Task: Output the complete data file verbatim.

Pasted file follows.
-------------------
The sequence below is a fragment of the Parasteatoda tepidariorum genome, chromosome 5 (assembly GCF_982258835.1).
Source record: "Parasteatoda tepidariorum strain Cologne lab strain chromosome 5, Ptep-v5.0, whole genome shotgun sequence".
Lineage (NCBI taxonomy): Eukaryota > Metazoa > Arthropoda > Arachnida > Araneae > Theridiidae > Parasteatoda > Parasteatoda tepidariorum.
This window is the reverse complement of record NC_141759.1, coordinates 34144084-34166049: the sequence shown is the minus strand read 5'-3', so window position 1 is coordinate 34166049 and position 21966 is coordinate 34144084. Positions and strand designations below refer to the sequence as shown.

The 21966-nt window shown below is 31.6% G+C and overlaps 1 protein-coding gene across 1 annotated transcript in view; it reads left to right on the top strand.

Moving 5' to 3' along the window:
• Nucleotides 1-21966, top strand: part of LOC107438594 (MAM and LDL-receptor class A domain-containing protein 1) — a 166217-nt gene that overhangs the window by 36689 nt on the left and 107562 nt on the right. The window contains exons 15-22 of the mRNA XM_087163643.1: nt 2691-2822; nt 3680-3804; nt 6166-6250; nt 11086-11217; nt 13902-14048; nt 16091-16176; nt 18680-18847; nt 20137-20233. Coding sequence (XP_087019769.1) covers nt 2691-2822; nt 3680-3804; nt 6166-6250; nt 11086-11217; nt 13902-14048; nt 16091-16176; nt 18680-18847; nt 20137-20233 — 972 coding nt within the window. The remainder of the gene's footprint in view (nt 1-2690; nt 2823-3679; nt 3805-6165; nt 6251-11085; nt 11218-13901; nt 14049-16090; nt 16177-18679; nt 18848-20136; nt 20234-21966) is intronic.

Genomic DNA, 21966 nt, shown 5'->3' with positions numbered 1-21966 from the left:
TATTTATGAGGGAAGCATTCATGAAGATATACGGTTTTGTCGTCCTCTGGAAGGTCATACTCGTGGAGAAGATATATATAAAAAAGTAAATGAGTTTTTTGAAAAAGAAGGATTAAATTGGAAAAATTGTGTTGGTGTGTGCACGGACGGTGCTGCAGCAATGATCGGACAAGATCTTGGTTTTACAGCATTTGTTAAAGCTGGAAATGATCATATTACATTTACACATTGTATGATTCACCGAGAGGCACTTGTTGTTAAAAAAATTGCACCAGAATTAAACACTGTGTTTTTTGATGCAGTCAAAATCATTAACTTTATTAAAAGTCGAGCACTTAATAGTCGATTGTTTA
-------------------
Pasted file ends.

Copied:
The sequence below is a fragment of the Parasteatoda tepidariorum genome, chromosome 5 (assembly GCF_982258835.1).
Source record: "Parasteatoda tepidariorum strain Cologne lab strain chromosome 5, Ptep-v5.0, whole genome shotgun sequence".
Lineage (NCBI taxonomy): Eukaryota > Metazoa > Arthropoda > Arachnida > Araneae > Theridiidae > Parasteatoda > Parasteatoda tepidariorum.
This window is the reverse complement of record NC_141759.1, coordinates 34144084-34166049: the sequence shown is the minus strand read 5'-3', so window position 1 is coordinate 34166049 and position 21966 is coordinate 34144084. Positions and strand designations below refer to the sequence as shown.

The 21966-nt window shown below is 31.6% G+C and overlaps 1 protein-coding gene across 1 annotated transcript in view; it reads left to right on the top strand.

Moving 5' to 3' along the window:
• Nucleotides 1-21966, top strand: part of LOC107438594 (MAM and LDL-receptor class A domain-containing protein 1) — a 166217-nt gene that overhangs the window by 36689 nt on the left and 107562 nt on the right. The window contains exons 15-22 of the mRNA XM_087163643.1: nt 2691-2822; nt 3680-3804; nt 6166-6250; nt 11086-11217; nt 13902-14048; nt 16091-16176; nt 18680-18847; nt 20137-20233. Coding sequence (XP_087019769.1) covers nt 2691-2822; nt 3680-3804; nt 6166-6250; nt 11086-11217; nt 13902-14048; nt 16091-16176; nt 18680-18847; nt 20137-20233 — 972 coding nt within the window. The remainder of the gene's footprint in view (nt 1-2690; nt 2823-3679; nt 3805-6165; nt 6251-11085; nt 11218-13901; nt 14049-16090; nt 16177-18679; nt 18848-20136; nt 20234-21966) is intronic.

Genomic DNA, 21966 nt, shown 5'->3' with positions numbered 1-21966 from the left:
TATTTATGAGGGAAGCATTCATGAAGATATACGGTTTTGTCGTCCTCTGGAAGGTCATACTCGTGGAGAAGATATATATAAAAAAGTAAATGAGTTTTTTGAAAAAGAAGGATTAAATTGGAAAAATTGTGTTGGTGTGTGCACGGACGGTGCTGCAGCAATGATCGGACAAGATCTTGGTTTTACAGCATTTGTTAAAGCTGGAAATGATCATATTACATTTACACATTGTATGATTCACCGAGAGGCACTTGTTGTTAAAAAAATTGCACCAGAATTAAACACTGTGTTTTTTGATGCAGTCAAAATCATTAACTTTATTAAAAGTCGAGCACTTAATAGTCGATTGTTTA